Poetry Review

Poetry, the fifth film by South Korean director Lee Changdong, is 139 minutes long; something a fellow reviewer took exception to.

“139 minutes? Bloody hell! I just hope it’s not a typical Korean film that’s all blood and death”.

I smiled and nodded in agreement, but to be honest had no real idea what she meant. The only Korean film I’ve ever seen is Old Boy and I’ve since blocked out that whole twisted experience.

Poetry is the story of Mija, a prim and well dressed woman in her sixties and grandmother to Wook; a typically mono-symbolic teenager who shares Mija’s tiny flat.

Wook seems intent on trying his best to break his grandmother’s polite demeanour and transform her into a snarling, foaming beast.

Other than this, Mija’s life is simple. She lives on a meagre state pension which she augments by looking after a housebound man who’s been paralysed by a stroke.

This has made him more than a little grumpy.

Once a week she goes in and clears up his flat, gives him a wash and makes a joke or two; all done with a smile and enviable good grace.

Mija’s previous life had been spent raising her daughter, who has now absconded and left a vocally absent Wook behind for Mija to raise. But she’s too old to be a mother and Wook’s too wrapped up his adolescent angst to care.

Life is hard for our Mija, but it wasn’t always like this.

More than once, Mija mentions that she had greater ambitions for herself. In her youth, Mija was creative and wanted to do something with this talent, but raising an ungrateful family got in the way of this.

In a last attempt to embrace her creative side, Mija signs up to a poetry course.

Struggling, she asks the teacher several times where they found poetic inspiration. But as Mija’s life changes dramatically, she soon finds more inspiration than she can really cope with.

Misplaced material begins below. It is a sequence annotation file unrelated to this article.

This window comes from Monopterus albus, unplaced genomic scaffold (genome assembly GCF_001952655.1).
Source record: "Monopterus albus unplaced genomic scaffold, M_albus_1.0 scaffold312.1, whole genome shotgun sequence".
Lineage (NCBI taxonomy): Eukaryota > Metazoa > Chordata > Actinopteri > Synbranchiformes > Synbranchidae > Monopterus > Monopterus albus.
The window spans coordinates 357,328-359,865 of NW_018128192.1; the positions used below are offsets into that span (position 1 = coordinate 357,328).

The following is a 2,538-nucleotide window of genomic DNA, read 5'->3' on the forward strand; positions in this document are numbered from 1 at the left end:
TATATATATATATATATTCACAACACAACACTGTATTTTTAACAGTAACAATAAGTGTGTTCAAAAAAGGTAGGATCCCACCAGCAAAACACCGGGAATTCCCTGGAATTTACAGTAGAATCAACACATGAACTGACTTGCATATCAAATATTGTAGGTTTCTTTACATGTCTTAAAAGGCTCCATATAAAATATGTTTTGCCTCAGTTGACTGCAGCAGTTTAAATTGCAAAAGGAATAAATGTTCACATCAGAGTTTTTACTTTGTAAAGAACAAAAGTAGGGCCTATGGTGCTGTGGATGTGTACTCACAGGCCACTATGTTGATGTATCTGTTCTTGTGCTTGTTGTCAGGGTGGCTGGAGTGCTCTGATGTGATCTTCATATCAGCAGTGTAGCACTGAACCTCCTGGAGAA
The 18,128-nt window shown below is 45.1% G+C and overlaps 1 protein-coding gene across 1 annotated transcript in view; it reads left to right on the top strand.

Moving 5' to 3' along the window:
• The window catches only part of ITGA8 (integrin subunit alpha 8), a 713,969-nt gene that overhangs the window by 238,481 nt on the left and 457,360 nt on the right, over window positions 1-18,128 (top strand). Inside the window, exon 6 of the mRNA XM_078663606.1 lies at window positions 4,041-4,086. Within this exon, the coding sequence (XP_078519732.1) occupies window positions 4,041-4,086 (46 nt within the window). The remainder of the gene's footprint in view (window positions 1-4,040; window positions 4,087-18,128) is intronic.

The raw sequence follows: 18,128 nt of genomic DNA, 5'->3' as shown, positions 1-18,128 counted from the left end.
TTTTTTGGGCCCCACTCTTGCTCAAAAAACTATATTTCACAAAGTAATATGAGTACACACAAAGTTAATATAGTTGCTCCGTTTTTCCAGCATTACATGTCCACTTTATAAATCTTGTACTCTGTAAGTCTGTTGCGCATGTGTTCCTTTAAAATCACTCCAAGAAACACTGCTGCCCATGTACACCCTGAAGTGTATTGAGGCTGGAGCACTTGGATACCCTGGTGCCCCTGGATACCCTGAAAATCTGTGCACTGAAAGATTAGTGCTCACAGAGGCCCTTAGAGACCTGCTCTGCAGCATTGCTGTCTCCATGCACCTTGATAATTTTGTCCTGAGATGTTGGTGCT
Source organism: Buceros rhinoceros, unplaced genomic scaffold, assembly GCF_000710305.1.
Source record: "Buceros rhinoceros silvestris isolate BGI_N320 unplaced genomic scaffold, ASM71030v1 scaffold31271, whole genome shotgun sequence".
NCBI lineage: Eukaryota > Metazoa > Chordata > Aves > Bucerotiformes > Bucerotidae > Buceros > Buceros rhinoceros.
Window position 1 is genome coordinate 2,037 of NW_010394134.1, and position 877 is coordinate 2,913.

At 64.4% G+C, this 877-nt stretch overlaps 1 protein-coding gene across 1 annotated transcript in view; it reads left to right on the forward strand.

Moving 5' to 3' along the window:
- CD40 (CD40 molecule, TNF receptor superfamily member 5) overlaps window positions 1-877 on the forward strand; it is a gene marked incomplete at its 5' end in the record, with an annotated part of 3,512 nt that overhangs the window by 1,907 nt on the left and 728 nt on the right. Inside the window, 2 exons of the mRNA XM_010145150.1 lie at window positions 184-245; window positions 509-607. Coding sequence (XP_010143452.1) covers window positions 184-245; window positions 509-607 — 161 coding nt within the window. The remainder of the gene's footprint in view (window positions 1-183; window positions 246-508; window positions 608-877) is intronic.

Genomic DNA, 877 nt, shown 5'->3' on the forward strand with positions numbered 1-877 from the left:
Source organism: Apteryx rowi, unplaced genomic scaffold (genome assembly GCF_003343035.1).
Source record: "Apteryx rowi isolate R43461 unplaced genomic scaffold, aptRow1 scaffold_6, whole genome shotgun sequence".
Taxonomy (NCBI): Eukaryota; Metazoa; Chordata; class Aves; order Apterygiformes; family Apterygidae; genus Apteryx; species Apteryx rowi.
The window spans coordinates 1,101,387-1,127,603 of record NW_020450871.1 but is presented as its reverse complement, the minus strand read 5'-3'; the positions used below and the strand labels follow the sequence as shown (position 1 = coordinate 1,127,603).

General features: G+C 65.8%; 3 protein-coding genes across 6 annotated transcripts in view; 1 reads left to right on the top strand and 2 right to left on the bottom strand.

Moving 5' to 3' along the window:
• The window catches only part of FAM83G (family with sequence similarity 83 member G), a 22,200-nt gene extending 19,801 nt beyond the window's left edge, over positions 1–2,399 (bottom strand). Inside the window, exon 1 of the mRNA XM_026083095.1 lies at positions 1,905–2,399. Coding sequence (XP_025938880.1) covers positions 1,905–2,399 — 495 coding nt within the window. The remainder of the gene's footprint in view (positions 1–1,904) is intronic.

Poetry took a bit of getting used to. Actually its Yun Jung-Hee’s acting that jars a little. She punctuates most every sentence with a girlish giggle and crooked little smile. Initially, this annoyed me; particularly as I knew how long I’d be subjected to this for. But as the film progresses, you begin to see this mannerism as Mija’s way of dealing with the difficulties that present themselves.

And my, they are difficult.

Yun Jung-hee, a celebrated actress in South Korea since the late sixties, came out of retirement to star in this film. And I can understand why.

The role of Mija is every aging actresses dream. Superficially, she’s very presentable; bumbling along in her quiet and polite way, yet gradually we get to see how troubled she is.

This is where Jung-Hee really makes the role of Mija her own, beautifully conveying a woman trying her best even though she’s swimming against a tide of slurry.

If I had to face her problems in Poetry, I’d probably strip naked and run screaming into the woods. While Mija is neither dramatic nor hysterical, she’s still visibly in pain.

So even though Poetry clocks in at almost two and a half hours, Jung-Hee makes sure they’re very enjoyable.

Tim Green

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